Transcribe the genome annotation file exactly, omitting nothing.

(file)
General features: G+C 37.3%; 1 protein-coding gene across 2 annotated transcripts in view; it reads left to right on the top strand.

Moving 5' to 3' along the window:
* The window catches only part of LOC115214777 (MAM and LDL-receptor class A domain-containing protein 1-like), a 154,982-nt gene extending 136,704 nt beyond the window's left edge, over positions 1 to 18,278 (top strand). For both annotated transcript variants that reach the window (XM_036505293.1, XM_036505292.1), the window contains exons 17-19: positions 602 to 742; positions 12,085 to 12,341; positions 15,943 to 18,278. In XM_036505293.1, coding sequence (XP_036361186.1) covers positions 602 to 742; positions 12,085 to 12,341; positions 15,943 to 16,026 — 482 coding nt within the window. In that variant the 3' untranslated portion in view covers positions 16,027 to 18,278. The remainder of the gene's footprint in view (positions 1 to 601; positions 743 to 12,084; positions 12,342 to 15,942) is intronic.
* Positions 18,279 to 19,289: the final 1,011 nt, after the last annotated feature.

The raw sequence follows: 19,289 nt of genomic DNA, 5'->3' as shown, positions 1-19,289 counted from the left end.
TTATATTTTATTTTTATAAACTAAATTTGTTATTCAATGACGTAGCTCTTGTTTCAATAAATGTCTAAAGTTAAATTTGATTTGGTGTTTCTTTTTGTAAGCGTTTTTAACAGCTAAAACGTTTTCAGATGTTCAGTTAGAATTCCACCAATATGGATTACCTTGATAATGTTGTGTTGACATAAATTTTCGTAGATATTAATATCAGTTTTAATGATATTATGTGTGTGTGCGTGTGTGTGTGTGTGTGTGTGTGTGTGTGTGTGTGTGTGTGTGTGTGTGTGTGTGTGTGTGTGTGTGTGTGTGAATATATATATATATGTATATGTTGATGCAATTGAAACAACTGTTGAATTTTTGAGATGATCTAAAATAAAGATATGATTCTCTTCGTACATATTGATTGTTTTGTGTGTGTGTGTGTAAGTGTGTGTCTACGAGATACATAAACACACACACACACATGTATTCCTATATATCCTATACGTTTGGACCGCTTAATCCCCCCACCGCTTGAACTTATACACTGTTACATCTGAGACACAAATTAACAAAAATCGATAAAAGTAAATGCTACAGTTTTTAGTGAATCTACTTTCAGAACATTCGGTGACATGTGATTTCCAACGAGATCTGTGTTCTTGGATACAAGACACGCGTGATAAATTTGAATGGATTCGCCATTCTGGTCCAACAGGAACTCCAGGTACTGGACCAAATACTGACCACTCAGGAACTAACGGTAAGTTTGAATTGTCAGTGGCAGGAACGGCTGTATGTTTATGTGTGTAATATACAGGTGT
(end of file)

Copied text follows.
General features: G+C 37.3%; 1 protein-coding gene across 2 annotated transcripts in view; it reads left to right on the top strand.

Moving 5' to 3' along the window:
* The window catches only part of LOC115214777 (MAM and LDL-receptor class A domain-containing protein 1-like), a 154,982-nt gene extending 136,704 nt beyond the window's left edge, over positions 1 to 18,278 (top strand). For both annotated transcript variants that reach the window (XM_036505293.1, XM_036505292.1), the window contains exons 17-19: positions 602 to 742; positions 12,085 to 12,341; positions 15,943 to 18,278. In XM_036505293.1, coding sequence (XP_036361186.1) covers positions 602 to 742; positions 12,085 to 12,341; positions 15,943 to 16,026 — 482 coding nt within the window. In that variant the 3' untranslated portion in view covers positions 16,027 to 18,278. The remainder of the gene's footprint in view (positions 1 to 601; positions 743 to 12,084; positions 12,342 to 15,942) is intronic.
* Positions 18,279 to 19,289: the final 1,011 nt, after the last annotated feature.

The raw sequence follows: 19,289 nt of genomic DNA, 5'->3' as shown, positions 1-19,289 counted from the left end.
TTATATTTTATTTTTATAAACTAAATTTGTTATTCAATGACGTAGCTCTTGTTTCAATAAATGTCTAAAGTTAAATTTGATTTGGTGTTTCTTTTTGTAAGCGTTTTTAACAGCTAAAACGTTTTCAGATGTTCAGTTAGAATTCCACCAATATGGATTACCTTGATAATGTTGTGTTGACATAAATTTTCGTAGATATTAATATCAGTTTTAATGATATTATGTGTGTGTGCGTGTGTGTGTGTGTGTGTGTGTGTGTGTGTGTGTGTGTGTGTGTGTGTGTGTGTGTGTGTGTGTGTGTGTGTGAATATATATATATATGTATATGTTGATGCAATTGAAACAACTGTTGAATTTTTGAGATGATCTAAAATAAAGATATGATTCTCTTCGTACATATTGATTGTTTTGTGTGTGTGTGTGTAAGTGTGTGTCTACGAGATACATAAACACACACACACACATGTATTCCTATATATCCTATACGTTTGGACCGCTTAATCCCCCCACCGCTTGAACTTATACACTGTTACATCTGAGACACAAATTAACAAAAATCGATAAAAGTAAATGCTACAGTTTTTAGTGAATCTACTTTCAGAACATTCGGTGACATGTGATTTCCAACGAGATCTGTGTTCTTGGATACAAGACACGCGTGATAAATTTGAATGGATTCGCCATTCTGGTCCAACAGGAACTCCAGGTACTGGACCAAATACTGACCACTCAGGAACTAACGGTAAGTTTGAATTGTCAGTGGCAGGAACGGCTGTATGTTTATGTGTGTAATATACAGGTGT